Performance Improvement 2008. Under What Circumstances Should a State or Community Consider Privatizing its Child Welfare Services?


This research provided information to State and local child welfare administrators considering privatizing foster care or adoption services. The analysis encouraged agency administrators and legislators to ask critical questions and make important choices prior to transitioning services to the private sector. Information was gathered from: telephone discussions with State child welfare administrators from 44 States and the District of Columbia; regional forums with public and private agency staff and community stakeholders that have privatized at least one component of the child welfare system; literature reviews; and follow up interviews and correspondence with public and private agency providers and key stakeholders from several States.

Researchers found that reasons for undertaking privatization reform were varied. A common theme was improving outcomes for children and families. To achieve these results, privatization efforts must be based on careful up-front assessment of current issues facing the child welfare system, thinking through where improvement is most desired, and scrutinizing the capacity of private providers to deliver expected results. Most experienced observers advised a thoughtful and inclusive planning process that includes a focus on contract design and infrastructure needs of the private provider community. Public agencies must also assess their own ability to take on new monitoring functions and oversee new or expanded contracts. Sites embarking on this assessment must be prepared to do this work in a politicized context.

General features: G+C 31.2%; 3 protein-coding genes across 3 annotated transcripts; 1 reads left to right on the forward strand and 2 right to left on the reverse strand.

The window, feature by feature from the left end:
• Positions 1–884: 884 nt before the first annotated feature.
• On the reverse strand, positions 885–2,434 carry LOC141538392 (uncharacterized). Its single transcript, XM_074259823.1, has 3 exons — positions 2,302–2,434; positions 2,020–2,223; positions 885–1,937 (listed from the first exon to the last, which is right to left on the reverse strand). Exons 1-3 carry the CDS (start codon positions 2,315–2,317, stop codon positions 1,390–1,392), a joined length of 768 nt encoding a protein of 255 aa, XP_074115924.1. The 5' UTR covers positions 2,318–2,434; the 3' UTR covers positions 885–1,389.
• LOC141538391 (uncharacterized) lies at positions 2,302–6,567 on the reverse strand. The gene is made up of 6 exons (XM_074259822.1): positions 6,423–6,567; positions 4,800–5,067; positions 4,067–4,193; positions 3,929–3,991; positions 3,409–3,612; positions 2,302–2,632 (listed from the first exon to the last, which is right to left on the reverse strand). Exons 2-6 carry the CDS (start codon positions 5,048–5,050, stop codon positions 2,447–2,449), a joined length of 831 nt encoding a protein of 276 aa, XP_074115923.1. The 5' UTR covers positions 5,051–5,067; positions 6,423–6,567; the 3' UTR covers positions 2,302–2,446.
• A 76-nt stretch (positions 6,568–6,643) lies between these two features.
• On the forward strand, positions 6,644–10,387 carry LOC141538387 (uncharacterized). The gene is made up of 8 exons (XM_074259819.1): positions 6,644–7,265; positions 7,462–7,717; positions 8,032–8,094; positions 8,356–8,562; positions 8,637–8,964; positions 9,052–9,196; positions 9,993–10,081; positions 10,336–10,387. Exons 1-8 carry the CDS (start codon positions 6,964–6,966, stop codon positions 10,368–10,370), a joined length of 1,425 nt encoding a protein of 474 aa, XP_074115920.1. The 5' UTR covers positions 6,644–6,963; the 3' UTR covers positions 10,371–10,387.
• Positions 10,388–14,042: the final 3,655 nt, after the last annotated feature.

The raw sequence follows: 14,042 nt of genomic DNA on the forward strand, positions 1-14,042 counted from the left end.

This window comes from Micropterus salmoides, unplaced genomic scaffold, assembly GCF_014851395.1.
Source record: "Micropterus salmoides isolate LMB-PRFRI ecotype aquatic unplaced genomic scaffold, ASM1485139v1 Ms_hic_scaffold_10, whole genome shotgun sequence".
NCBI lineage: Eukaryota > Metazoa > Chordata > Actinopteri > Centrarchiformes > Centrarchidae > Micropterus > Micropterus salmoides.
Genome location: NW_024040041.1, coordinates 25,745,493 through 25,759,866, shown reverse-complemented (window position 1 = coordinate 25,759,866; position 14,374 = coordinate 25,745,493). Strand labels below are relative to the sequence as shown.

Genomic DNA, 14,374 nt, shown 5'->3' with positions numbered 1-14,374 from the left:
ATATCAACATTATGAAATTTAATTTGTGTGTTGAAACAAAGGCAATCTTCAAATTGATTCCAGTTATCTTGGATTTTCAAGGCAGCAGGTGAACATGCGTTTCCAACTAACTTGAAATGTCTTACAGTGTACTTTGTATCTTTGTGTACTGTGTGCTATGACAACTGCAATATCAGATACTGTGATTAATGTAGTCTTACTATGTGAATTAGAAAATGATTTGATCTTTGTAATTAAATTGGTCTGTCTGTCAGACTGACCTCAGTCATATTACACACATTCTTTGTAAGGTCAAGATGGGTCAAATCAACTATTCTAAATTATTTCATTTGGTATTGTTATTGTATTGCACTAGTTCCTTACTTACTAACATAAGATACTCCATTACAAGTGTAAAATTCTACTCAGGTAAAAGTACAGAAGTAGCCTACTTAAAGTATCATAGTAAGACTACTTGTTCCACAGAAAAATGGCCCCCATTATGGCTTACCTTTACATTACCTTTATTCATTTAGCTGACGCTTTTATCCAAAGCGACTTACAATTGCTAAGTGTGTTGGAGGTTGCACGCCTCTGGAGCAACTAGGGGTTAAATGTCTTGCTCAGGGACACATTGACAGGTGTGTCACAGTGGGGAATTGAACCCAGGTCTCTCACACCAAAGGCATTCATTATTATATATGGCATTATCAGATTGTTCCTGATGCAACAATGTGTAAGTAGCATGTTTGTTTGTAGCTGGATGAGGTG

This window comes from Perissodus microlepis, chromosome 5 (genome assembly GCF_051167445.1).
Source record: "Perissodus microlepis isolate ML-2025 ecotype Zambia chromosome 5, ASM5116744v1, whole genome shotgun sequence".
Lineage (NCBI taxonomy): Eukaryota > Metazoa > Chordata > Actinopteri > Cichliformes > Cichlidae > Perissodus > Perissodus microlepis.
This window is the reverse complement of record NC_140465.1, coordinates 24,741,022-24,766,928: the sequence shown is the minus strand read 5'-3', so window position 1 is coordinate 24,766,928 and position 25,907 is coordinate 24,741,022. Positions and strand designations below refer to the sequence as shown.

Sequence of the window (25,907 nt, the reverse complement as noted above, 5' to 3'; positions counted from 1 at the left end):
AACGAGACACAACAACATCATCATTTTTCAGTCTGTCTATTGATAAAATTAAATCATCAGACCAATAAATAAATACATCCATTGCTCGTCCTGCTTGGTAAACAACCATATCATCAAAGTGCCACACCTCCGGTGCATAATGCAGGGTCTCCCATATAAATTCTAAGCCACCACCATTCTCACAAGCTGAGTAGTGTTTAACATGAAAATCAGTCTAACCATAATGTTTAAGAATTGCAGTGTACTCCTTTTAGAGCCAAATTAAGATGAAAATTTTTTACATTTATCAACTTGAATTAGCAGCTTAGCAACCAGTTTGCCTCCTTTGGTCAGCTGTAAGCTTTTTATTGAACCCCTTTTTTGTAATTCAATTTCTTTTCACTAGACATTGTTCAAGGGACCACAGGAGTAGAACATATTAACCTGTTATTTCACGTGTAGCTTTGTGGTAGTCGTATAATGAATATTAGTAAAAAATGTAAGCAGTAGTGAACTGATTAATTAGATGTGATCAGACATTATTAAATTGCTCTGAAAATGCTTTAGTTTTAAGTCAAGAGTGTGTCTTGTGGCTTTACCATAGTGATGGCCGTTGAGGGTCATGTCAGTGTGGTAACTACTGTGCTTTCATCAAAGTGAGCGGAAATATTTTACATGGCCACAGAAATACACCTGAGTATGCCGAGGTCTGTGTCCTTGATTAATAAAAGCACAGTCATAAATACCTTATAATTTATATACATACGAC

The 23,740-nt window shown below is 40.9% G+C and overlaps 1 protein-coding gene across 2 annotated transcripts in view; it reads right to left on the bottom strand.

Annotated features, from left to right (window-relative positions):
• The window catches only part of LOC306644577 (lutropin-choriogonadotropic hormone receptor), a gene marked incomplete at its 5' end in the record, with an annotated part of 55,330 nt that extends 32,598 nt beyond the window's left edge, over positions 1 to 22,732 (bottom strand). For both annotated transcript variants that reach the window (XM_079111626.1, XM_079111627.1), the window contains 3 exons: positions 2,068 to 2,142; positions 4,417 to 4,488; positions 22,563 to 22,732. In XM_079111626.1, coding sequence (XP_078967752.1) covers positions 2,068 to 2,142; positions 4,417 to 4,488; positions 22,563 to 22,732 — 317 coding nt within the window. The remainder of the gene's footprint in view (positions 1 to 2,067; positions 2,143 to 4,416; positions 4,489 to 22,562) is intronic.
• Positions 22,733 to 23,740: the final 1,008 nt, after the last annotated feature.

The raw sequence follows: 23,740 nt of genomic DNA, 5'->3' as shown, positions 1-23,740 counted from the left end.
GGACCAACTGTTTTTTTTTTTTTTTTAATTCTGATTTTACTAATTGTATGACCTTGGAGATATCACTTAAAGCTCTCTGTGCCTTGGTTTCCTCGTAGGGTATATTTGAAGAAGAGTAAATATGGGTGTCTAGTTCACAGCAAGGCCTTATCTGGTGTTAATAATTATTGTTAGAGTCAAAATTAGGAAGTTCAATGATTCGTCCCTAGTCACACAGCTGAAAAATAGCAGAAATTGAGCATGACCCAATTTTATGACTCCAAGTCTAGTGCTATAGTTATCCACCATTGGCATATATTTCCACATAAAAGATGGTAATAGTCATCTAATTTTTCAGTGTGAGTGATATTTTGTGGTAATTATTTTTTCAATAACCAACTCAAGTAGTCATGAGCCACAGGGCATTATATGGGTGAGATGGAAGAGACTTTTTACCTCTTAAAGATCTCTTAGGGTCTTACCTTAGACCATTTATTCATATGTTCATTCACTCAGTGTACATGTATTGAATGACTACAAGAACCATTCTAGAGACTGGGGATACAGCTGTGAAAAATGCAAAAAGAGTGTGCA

Report Title: Assessing Site Readiness: Considerations about Transitioning to a Privatized Child Welfare System,
Agency Sponsor: ASPE-OHSP, Office of Human Services Policy
Federal Contact:
Laura Radel, 202-690-5938
Performer: Planning and Learning Technologies, Inc.
PIC ID: 8509

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"PerformanceImprovement2008.pdf" (pdf, 1.29Mb)

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